Obama 86’d the War Powers Resolution

Eighty-six — that’s how many days have passed without President Barack Obama seeking congressional approval for his actions in Iraq, despite a decades-old law that forbids presidents from waiting so long to get lawmakers’ sign-off on military engagements. Nevertheless, Obama says he doesn’t need Congress’s go-ahead, and that’s just fine with most of Capitol Hill. ...

Alex Wong/Getty Images News
Alex Wong/Getty Images News

Eighty-six — that’s how many days have passed without President Barack Obama seeking congressional approval for his actions in Iraq, despite a decades-old law that forbids presidents from waiting so long to get lawmakers’ sign-off on military engagements.

Nevertheless, Obama says he doesn’t need Congress’s go-ahead, and that’s just fine with most of Capitol Hill.

Obama deployed 275 military advisors to reinforce the U.S. Embassy in Baghdad on June 15 and formally informed Congress in a letter dated June 16. But under the 1973 War Powers Resolution, the executive must ask the legislative branch to approve such moves within 60 days.

The House arguably took offense and on July 25 passed a resolution authored by Rep. Jim McGovern (D-Mass.) that would reinforce the War Powers Resolution and bar the Pentagon from keeping troops in Iraq for more than six months.

"Do we approve of these deployments and any future escalation?" McGovern asked on the House floor then. "If so, we should vote to authorize it. If we do not support it, then we should bring our troops back home."

But since airstrikes over Iraq began Aug. 8 — while Congress was on a monthlong recess — most members have shown little appetite to press the issue further as the Nov. 4 midterm elections rapidly approach and fear that the brutal terrorist group, the Islamic State, could target U.S. soil next grows.

Perhaps in a nod to his flouting of the law, or possibly to lay the groundwork for a legal strategy to get around it, Obama has been busy penning letters to inform Congress about the military’s actions against the Islamic State and to protect U.S. personnel in Iraq. Each of the eight letters ends with a variation on a curious phrase: "I appreciate the support of the Congress in these actions."

With Obama set to deliver a prime-time address Wednesday night, Sept. 10, to announce a more aggressive military campaign against Islamic State militants that could expand into Syria, legal scholars and other observers have been debating whether Obama technically has remained within the War Powers’ confines.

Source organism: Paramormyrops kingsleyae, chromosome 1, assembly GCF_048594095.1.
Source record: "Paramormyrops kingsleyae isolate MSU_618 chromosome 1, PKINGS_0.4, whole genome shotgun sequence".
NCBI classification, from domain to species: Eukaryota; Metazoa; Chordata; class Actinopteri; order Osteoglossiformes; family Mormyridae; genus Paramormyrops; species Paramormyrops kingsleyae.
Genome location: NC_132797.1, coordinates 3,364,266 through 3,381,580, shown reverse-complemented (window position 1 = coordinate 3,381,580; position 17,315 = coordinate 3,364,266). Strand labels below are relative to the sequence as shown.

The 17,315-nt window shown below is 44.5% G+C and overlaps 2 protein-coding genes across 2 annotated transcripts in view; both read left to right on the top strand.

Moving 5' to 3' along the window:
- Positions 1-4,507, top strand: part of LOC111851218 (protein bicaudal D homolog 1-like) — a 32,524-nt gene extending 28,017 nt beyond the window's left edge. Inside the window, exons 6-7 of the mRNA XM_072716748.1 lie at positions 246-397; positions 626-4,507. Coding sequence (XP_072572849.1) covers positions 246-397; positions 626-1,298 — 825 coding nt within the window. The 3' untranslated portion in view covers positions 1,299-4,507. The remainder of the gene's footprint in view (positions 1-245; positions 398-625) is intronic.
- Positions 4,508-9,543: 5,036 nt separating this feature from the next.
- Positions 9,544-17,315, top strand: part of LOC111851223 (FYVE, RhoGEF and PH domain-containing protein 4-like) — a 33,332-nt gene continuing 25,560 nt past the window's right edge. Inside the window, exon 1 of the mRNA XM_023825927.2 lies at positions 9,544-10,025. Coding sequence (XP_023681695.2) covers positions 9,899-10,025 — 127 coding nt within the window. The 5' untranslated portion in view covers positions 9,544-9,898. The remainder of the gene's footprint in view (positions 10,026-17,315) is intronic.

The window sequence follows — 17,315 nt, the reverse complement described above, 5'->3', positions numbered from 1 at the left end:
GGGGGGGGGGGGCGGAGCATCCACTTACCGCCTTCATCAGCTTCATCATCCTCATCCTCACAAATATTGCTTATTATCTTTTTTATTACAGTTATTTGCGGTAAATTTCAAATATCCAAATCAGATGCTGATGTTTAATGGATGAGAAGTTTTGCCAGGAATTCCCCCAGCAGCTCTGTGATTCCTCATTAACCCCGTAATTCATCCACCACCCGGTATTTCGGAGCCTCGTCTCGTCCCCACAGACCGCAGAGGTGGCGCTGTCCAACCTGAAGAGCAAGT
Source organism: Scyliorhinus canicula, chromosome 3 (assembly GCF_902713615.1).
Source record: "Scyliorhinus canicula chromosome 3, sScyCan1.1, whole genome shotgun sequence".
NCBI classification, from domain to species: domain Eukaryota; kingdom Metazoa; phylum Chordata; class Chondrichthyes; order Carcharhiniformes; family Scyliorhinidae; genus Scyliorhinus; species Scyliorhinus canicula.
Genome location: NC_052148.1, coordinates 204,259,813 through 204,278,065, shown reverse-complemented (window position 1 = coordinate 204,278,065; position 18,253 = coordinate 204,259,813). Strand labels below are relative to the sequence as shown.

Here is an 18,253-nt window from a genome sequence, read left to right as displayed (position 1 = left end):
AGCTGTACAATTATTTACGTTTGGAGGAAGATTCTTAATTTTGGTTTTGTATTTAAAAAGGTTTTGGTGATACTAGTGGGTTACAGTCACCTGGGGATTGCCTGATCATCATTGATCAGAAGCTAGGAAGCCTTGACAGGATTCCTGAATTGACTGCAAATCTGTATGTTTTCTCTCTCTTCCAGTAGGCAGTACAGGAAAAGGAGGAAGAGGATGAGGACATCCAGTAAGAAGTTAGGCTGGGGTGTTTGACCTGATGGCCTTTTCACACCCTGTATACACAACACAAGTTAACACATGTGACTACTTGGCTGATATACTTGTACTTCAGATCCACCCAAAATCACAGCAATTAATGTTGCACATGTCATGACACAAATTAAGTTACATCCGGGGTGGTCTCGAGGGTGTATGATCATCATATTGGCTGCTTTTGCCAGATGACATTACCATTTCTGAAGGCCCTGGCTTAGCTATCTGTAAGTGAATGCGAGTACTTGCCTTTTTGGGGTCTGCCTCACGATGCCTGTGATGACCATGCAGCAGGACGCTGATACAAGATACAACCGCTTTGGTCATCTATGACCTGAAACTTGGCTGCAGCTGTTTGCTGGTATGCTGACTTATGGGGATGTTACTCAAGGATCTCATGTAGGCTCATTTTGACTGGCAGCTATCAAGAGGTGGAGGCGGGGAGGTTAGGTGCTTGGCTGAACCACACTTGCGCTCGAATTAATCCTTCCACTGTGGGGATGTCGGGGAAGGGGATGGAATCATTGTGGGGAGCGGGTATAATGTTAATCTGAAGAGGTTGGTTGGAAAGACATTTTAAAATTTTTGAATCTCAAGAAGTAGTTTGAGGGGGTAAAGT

For example, if one considers that the current round of American military operations began with that June deployment, then the 60-day deadline has clearly come and gone. If one maintains that the operation didn’t get underway in earnest until airstrikes started, then the White House and Congress are on track for an early October showdown.

Jack Goldsmith, the former George W. Bush administration lawyer who teaches at Harvard Law School, speculated that the White House has stepped up its reporting to Congress in order to "reset" the War Powers’ clock and give it legal cover. According to Goldsmith, this legal argument sees each mission as a separate operation under the terms of the War Powers Resolution, thereby continuously giving Obama another 60 days before he must secure congressional authorization.

"I would hate to think that a former law professor sees things this way or that they are so inept in reading statute," said Peter Raven-Hansen, co-director of the National Security and U.S. Foreign Relations Law Program at George Washington University.

Lawmakers are also shaking their heads at such reasoning.

"If, in fact, the president is intentional and deliberate in escalating the level of U.S. engagement in the region and concurrently saying he has the authority to do so without authorization from Congress, then I find myself at odds with the administration," Rep. Scott Rigell, a Virginia Republican who got 115 colleagues to sign a letter last year asking Obama to seek congressional authorization before launching potential airstrikes in Syria, said in an interview with Foreign Policy Tuesday night.

Maryland’s Dutch Ruppersberger, the House Intelligence Committee’s top Democrat, told Foreign Policy on Wednesday that he thinks the increased reporting doesn’t have anything to do with the War Powers Resolution; rather, he thinks it’s a response to criticism from Congress that legislators were kept in the dark about the prisoner swap that led to the release of imprisoned Army Sgt. Bowe Bergdahl in May. The GOP-controlled House voted to condemn Obama for that reporting violation on Tuesday, but the Democratic-led Senate is highly unlikely to take up the resolution.

Since War Powers Resolution’s inception in 1973, every president has complained that it unconstitutionally infringes on his powers as commander in chief, but the legal smoke screen presented by the White House has even seasoned observers scratching their heads over how the president will authorize whatever operations he unveils on Wednesday night. "For a Harvard-educated lawyer, the legal gymnastics of the president are getting hard for me to follow," a Senate aide told Foreign Policy.